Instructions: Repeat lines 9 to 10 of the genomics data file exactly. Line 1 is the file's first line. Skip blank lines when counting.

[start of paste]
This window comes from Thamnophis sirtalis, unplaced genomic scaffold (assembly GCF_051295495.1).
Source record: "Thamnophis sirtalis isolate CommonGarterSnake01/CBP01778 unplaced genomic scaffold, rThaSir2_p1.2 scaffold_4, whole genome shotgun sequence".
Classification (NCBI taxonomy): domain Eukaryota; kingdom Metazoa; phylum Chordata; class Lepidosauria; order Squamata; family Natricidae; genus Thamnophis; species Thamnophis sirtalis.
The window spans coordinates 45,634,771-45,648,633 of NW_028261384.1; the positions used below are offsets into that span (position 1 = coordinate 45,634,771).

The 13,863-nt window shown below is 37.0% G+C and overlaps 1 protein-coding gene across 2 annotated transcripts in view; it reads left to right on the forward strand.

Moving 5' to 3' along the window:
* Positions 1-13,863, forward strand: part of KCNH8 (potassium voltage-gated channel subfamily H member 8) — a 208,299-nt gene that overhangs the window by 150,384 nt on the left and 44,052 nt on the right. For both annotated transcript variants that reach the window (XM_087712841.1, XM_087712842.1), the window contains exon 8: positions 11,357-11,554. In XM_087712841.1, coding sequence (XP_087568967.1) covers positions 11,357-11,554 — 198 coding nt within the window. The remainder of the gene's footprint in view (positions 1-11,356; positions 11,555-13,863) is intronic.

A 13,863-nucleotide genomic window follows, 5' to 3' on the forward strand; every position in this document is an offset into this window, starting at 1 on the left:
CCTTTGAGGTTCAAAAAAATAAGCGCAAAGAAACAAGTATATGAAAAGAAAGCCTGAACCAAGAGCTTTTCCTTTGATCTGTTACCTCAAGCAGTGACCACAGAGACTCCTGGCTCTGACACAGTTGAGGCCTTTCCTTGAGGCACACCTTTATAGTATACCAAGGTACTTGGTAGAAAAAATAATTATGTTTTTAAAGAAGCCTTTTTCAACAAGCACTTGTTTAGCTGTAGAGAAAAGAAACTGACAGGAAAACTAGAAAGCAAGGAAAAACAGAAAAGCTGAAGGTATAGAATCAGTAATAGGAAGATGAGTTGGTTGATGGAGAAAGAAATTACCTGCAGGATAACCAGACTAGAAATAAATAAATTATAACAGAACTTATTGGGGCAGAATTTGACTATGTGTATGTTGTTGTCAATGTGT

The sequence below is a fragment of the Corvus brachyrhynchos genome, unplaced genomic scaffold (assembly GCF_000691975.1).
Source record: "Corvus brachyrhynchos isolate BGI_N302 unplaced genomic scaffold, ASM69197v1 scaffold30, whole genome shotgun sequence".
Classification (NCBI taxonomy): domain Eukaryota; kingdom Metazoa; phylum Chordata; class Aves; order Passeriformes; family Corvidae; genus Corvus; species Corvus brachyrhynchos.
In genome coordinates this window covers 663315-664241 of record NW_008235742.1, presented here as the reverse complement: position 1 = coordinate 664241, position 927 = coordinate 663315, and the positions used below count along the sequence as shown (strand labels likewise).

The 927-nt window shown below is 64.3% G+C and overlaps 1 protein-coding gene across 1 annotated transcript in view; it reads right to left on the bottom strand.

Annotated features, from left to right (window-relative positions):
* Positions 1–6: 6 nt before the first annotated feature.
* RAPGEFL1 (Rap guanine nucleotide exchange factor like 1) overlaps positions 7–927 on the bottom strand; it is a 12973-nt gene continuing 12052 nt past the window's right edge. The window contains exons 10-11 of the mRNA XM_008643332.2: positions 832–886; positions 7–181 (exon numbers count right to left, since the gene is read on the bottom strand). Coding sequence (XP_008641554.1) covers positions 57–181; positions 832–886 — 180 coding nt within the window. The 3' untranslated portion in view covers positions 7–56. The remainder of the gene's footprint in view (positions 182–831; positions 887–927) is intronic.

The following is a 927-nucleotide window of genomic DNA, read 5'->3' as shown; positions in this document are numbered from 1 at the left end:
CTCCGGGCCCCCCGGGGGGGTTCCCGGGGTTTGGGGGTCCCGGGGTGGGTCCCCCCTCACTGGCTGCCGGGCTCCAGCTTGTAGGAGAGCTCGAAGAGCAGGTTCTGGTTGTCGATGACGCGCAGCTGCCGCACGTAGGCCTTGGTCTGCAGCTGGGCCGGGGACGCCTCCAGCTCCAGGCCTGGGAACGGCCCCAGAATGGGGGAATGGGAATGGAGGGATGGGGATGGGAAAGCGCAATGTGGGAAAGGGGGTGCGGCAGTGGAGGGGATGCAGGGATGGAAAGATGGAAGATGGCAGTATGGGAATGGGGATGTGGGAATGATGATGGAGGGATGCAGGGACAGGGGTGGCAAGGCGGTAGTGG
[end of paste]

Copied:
CCTTTGAGGTTCAAAAAAATAAGCGCAAAGAAACAAGTATATGAAAAGAAAGCCTGAACCAAGAGCTTTTCCTTTGATCTGTTACCTCAAGCAGTGACCACAGAGACTCCTGGCTCTGACACAGTTGAGGCCTTTCCTTGAGGCACACCTTTATAGTATACCAAGGTACTTGGTAGAAAAAATAATTATGTTTTTAAAGAAGCCTTTTTCAACAAGCACTTGTTTAGCTGTAGAGAAAAGAAACTGACAGGAAAACTAGAAAGCAAGGAAAAACAGAAAAGCTGAAGGTATAGAATCAGTAATAGGAAGATGAGTTGGTTGATGGAGAAAGAAATTACCTGCAGGATAACCAGACTAGAAATAAATAAATTATAACAGAACTTATTGGGGCAGAATTTGACTATGTGTATGTTGTTGTCAATGTGT

The sequence below is a fragment of the Corvus brachyrhynchos genome, unplaced genomic scaffold (assembly GCF_000691975.1).